Patrick fucked her hard and fast and often, like she was a series of small jobs he just needed to get done. He was as strong as he looked, and sometimes, when she was face down on the pillows he’d grab her hair and yank it back, whisper things in her ear like aren’t you a dirty little slut and that’s a good little whore. He was strong despite his disappointing stature; his hands would leave bruising on her hips the next morning. His favorite thing was to hold her down and choke her until she begged, at which point he’d become more heated, thrusting into her evermore furiously.

Desiree knew if Jennica could see her now, she’d have some choice words to say. She’d always disapproved of the men Desi brought home, didn’t understand why she wouldn’t just hook a nice guy like Jason, her pliable and extremely boring boyfriend. There were some things Desiree just couldn’t make her friend understand, and the very least of these was the electric surge that went through her body when a man’s eyes flashed, when he went to pin her to the wall. The excitement that filled her when his fist connected with her jaw.

Now she was lying on her side in bed, waiting for Patrick to come back from the bathroom. Her throat felt swollen and burnt when she swallowed. Desiree reached for a glass of water, but it had been knocked from the bedside table where she put it. Instead, her fingers brushed the cracked leather of Patrick’s wallet.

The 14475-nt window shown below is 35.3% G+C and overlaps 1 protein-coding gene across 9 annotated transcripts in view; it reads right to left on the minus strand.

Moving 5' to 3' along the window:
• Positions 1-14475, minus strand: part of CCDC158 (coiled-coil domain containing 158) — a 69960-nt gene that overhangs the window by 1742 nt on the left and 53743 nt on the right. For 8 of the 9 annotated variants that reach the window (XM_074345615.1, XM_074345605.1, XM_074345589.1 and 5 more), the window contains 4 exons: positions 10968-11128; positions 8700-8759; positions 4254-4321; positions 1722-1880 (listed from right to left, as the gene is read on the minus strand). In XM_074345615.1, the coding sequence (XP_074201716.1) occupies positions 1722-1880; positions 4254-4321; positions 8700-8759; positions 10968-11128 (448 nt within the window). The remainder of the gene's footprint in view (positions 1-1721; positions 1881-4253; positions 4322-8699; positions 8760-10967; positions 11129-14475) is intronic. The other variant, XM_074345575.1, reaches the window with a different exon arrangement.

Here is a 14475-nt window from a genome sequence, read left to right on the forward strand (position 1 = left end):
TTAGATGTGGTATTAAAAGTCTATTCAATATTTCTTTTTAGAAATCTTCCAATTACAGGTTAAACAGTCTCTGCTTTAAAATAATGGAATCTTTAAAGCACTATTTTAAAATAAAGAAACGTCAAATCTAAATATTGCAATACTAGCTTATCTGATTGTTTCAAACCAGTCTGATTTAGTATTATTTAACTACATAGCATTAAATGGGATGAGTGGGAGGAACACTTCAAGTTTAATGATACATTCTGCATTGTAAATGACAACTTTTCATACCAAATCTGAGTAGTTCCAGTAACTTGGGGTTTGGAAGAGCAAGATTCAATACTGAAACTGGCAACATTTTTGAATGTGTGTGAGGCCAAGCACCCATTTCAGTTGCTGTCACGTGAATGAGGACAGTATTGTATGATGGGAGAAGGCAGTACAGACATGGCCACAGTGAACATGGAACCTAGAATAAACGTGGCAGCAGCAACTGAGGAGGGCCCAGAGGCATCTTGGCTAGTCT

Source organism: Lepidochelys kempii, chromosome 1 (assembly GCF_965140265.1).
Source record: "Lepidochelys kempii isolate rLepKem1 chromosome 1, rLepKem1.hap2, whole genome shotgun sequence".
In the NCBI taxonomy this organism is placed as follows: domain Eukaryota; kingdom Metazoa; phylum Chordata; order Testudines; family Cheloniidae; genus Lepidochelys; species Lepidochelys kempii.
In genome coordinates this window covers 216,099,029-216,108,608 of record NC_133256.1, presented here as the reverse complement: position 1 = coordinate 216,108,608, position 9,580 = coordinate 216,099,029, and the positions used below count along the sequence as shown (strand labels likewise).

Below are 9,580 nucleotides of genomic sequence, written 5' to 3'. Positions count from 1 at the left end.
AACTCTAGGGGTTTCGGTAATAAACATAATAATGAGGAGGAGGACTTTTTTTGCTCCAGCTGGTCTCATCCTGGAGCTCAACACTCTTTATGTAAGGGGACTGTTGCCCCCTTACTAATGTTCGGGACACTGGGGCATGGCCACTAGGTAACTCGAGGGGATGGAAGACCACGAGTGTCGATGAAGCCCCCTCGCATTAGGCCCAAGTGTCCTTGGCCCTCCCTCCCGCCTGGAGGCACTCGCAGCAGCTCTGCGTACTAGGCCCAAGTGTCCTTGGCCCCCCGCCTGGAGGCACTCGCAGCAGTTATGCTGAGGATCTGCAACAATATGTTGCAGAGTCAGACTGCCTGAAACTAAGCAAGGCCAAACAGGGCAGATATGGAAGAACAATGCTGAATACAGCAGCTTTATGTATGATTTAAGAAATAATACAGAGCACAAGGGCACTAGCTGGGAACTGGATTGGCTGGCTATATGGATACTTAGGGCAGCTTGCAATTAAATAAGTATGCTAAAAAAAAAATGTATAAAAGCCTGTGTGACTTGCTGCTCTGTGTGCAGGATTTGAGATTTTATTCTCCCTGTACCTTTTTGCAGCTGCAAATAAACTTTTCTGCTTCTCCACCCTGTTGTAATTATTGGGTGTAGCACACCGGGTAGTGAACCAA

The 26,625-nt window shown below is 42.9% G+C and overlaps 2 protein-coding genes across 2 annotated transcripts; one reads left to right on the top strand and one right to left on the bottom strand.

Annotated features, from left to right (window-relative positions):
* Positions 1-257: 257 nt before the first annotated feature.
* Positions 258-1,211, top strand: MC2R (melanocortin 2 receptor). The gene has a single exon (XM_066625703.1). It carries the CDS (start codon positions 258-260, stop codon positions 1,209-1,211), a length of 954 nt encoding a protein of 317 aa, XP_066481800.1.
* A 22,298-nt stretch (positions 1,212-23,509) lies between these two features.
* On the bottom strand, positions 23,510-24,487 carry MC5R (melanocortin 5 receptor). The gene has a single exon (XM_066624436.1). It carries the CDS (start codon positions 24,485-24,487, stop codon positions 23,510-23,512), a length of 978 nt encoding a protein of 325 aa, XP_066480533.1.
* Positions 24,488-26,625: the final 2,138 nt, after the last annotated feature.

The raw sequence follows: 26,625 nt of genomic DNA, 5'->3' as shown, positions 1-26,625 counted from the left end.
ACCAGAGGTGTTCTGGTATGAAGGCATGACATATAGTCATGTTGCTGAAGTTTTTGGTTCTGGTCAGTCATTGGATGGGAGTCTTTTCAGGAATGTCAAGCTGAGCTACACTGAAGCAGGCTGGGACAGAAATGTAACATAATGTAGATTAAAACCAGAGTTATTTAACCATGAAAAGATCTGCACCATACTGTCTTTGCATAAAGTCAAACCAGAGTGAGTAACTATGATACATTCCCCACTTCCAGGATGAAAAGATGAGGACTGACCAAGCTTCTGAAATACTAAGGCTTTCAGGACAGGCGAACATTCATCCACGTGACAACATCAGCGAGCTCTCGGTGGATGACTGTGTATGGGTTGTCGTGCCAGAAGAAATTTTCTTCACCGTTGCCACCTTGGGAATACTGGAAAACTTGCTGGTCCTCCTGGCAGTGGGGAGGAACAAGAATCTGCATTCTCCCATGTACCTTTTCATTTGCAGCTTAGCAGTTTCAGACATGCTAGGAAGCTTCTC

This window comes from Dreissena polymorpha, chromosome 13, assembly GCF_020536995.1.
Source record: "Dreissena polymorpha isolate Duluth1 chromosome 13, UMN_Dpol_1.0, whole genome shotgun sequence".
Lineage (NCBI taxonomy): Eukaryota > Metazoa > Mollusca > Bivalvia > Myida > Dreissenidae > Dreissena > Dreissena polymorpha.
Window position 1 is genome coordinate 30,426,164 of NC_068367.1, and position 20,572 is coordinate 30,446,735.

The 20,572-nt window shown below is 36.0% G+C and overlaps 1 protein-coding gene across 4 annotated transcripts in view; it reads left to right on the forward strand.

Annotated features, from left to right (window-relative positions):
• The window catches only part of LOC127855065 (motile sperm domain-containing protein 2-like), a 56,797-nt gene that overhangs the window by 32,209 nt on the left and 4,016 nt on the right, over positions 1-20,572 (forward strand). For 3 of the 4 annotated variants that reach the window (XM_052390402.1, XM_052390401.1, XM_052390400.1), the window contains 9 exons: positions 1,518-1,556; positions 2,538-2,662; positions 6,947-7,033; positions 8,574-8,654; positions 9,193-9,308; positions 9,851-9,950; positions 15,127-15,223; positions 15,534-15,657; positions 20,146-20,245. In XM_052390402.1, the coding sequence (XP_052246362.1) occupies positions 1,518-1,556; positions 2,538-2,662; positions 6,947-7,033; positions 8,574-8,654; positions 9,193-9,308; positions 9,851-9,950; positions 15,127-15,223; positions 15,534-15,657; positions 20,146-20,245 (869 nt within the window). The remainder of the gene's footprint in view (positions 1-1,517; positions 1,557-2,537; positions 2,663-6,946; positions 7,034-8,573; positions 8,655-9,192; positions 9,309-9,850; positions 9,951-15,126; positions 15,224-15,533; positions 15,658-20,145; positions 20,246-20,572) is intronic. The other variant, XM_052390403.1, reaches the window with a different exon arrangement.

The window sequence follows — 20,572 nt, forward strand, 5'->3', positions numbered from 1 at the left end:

Her eyes went to the door, where she could hear the sound of him pissing. His dick was on the small end of average, and a little bent. When she was assured he wasn’t coming out for a bit longer, she opened the wallet and thumbed idly through it. Nothing too surprising. $20 cash, a condom that looked like it had been along for the ride for years without being bothered with. A couple of scratched-up credit cards, a picture. She worked this out of the bottommost slot and stared at it. A young girl, maybe 13. A daughter? No, someone else. Desiree herself was only 19 but she looked younger, though Patrick hadn’t bothered to ask for ID. His license revealed that he was 39. Not the oldest guy she’d had, but approaching it.

When Patrick came back to the bedroom, Desiree had rolled onto her side. She dropped her eyelids to half-mast, sexily.

“There’s somewhere we should go,” she said.

“Maybe later,” he said, grabbing her impatiently and squeezing one of her breasts. His stomach rumbled.

“I’m hungry,” she moaned.

He let go. “Shit, me too actually. You got anything here?”

“Yes,” she said, “come here.”

Dawn stained the sky like the pink traces of blood on a white smock as she led him across the grass to the thicket.

“Where the hell are we going?” he asked, shivering a bit in his wifebeater top.

“You’ll see.” She took the last couple pins from her hair and dropped them to the earth as she went, shaking it out.